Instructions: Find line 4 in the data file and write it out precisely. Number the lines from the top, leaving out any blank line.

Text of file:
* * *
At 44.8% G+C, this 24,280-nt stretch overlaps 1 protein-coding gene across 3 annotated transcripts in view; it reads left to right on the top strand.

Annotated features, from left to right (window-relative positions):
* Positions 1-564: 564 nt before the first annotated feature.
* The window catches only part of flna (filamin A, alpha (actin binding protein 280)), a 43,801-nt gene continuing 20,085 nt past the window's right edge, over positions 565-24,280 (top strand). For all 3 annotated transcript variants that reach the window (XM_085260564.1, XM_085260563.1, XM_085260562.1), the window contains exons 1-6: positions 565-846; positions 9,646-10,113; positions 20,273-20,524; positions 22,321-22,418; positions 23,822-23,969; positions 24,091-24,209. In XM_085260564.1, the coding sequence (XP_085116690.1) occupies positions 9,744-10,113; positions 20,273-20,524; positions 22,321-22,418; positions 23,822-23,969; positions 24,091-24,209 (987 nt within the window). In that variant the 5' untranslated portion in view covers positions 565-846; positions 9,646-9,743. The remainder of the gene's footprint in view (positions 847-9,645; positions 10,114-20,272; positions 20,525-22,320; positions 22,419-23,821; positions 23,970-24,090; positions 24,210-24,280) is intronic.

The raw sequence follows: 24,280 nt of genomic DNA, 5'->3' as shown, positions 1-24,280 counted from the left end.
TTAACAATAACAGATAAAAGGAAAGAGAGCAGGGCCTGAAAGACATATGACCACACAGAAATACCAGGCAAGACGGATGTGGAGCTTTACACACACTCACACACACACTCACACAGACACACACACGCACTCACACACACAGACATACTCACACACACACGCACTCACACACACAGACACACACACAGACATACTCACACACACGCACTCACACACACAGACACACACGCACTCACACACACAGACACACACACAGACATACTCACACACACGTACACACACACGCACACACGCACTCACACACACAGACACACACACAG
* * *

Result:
* The window catches only part of flna (filamin A, alpha (actin binding protein 280)), a 43,801-nt gene continuing 20,085 nt past the window's right edge, over positions 565-24,280 (top strand). For all 3 annotated transcript variants that reach the window (XM_085260564.1, XM_085260563.1, XM_085260562.1), the window contains exons 1-6: positions 565-846; positions 9,646-10,113; positions 20,273-20,524; positions 22,321-22,418; positions 23,822-23,969; positions 24,091-24,209. In XM_085260564.1, the coding sequence (XP_085116690.1) occupies positions 9,744-10,113; positions 20,273-20,524; positions 22,321-22,418; positions 23,822-23,969; positions 24,091-24,209 (987 nt within the window). In that variant the 5' untranslated portion in view covers positions 565-846; positions 9,646-9,743. The remainder of the gene's footprint in view (positions 847-9,645; positions 10,114-20,272; positions 20,525-22,320; positions 22,419-23,821; positions 23,970-24,090; positions 24,210-24,280) is intronic.